"Discover Cooking, Discuss Life."

Go Back   Discuss Cooking - Cooking Forums > Recipes & Ingredients > Eggs, Cheese & Dairy
Reply
 
Thread Tools Display Modes
 
Old 04-26-2010, 08:01 PM   #1
Assistant Cook
 
Join Date: Apr 2010
Posts: 1
Deviled egg problem

This weekend I attempted to make deviled eggs for the first time. I failed miserably. I couldn't peel the eggs properly; my shells stuck to the egg whites, so that I often had to take off some of the white with the shell pieces, leaving me with smaller, misshapen eggs. Instead of pretty half-ovals, I had lumpy blobs that in many places were not even strong enough to hold my yoke mixture. I finally just gave up & chopped the whites & made an egg salad. What did I do wrong? Boiled too long? Not long enough? I don't remember my mother or grandmothers having this problem when they made these for church picnics! Add that to the long list of reasons why I'll never be a proper Southern lady. ;)

__________________

__________________
MeredithG is offline   Reply With Quote
Old 04-26-2010, 08:21 PM   #2
Head Chef
 
merstar's Avatar
 
Join Date: Aug 2004
Posts: 2,002
How long did you boil the eggs? Were they nice and cold before you peeled them? The best way to cool them is to put them into ice water after boiling.
__________________

__________________
"Strength is the capacity to break a chocolate bar into four pieces with your bare hands - and then eat just one of the pieces."
merstar is offline   Reply With Quote
Old 04-26-2010, 08:35 PM   #3
Chef Extraordinaire
 
Uncle Bob's Avatar
 
Join Date: Nov 2006
Location: Small Town Mississippi
Posts: 17,392
Quote:
Originally Posted by MeredithG
What did I do wrong?
IMO ....Nothing!! Could be you had some very fresh eggs...Sounds crazy, but very fresh eggs can be the devil to peel sometimes....Next time maybe try to anticipate making the deviled eggs...Buy your eggs and hold in them in refrigerator for a week or ten days..Then try again!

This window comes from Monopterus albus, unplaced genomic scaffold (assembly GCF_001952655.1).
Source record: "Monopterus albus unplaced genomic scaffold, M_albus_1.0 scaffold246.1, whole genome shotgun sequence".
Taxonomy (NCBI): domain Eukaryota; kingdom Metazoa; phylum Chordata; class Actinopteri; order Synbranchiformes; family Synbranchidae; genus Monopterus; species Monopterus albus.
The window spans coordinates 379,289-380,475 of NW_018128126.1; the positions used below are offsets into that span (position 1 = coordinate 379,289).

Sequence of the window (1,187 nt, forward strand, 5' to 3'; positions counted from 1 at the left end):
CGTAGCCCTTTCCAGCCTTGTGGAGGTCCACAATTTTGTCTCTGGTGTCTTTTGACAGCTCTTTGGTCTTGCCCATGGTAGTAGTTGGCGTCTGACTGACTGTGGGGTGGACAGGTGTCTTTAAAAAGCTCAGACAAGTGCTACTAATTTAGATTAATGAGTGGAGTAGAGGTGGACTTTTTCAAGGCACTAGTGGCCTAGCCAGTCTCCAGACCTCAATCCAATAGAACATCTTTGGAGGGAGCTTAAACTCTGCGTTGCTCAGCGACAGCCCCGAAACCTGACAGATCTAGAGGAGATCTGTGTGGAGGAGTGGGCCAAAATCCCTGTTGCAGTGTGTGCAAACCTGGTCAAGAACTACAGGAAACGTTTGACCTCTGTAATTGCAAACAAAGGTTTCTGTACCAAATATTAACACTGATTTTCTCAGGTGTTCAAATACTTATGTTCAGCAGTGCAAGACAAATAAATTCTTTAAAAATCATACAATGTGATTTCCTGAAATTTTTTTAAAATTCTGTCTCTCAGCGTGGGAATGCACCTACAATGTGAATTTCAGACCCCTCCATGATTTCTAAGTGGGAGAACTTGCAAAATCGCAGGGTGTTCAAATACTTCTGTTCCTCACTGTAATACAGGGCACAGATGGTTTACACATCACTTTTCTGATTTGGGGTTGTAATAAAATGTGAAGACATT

Hey! Welcome to DC Miss Meredith...Make yourself at home!!
__________________
There is only one Quality worse than Hardness of Heart, and that is Softness of Head.

Kool-Aid...Think Before You Drink
Uncle Bob is offline   Reply With Quote
Old 04-26-2010, 08:42 PM   #4
Master Chef
 
DaveSoMD's Avatar
Site Moderator
 
Join Date: Mar 2008
Location: Maryland
Posts: 7,038
Quote:
Originally Posted by Uncle Bob View Post
IMO ....Nothing!! Could be you had some very fresh eggs...Sounds crazy, but very fresh eggs can be the devil to peel sometimes....Next time maybe try to anticipate making the deviled eggs...Buy your eggs and hold in them in refrigerator for a week or ten days..Then try again!

Hey! Welcome to DC Miss Meredith...Make yourself at home!!
What Uncle Bob said.... and welcome to DC!!!!!
__________________
DaveSoMD is offline   Reply With Quote
Old 04-26-2010, 08:43 PM   #5
Certified Pretend Chef
 
Andy M.'s Avatar
 
Join Date: Sep 2004
Location: Massachusetts
Posts: 41,393
Fresher eggs are harder to peel. If you can plan ahead, buy your eggs a week early and store them in the fridge in the egg carton, laying on its side (helps center the yolks in the whites).

Pierce a pin hole into the blunt end of each egg. Put the eggs into a panful of hottest tap water and bring to a boil in a covered pan. Boil gently for only 10 minutes. Pour off the water, shake the pan back and forth to crack the shells all over. Put the eggs into an ice water bath until cold. Peel gently under running water.
__________________
"If you want to make an apple pie from scratch, you must first create the universe." -Carl Sagan
Andy M. is offline   Reply With Quote
Old 04-26-2010, 08:50 PM   #6
Chef Extraordinaire
 
babetoo's Avatar
 
Join Date: Dec 2007
Location: escondido, calif. near san diego
Posts: 14,349
Quote:
Originally Posted by merstar View Post
How long did you boil the eggs? Were they nice and cold before you peeled them? The best way to cool them is to put them into ice water after boiling.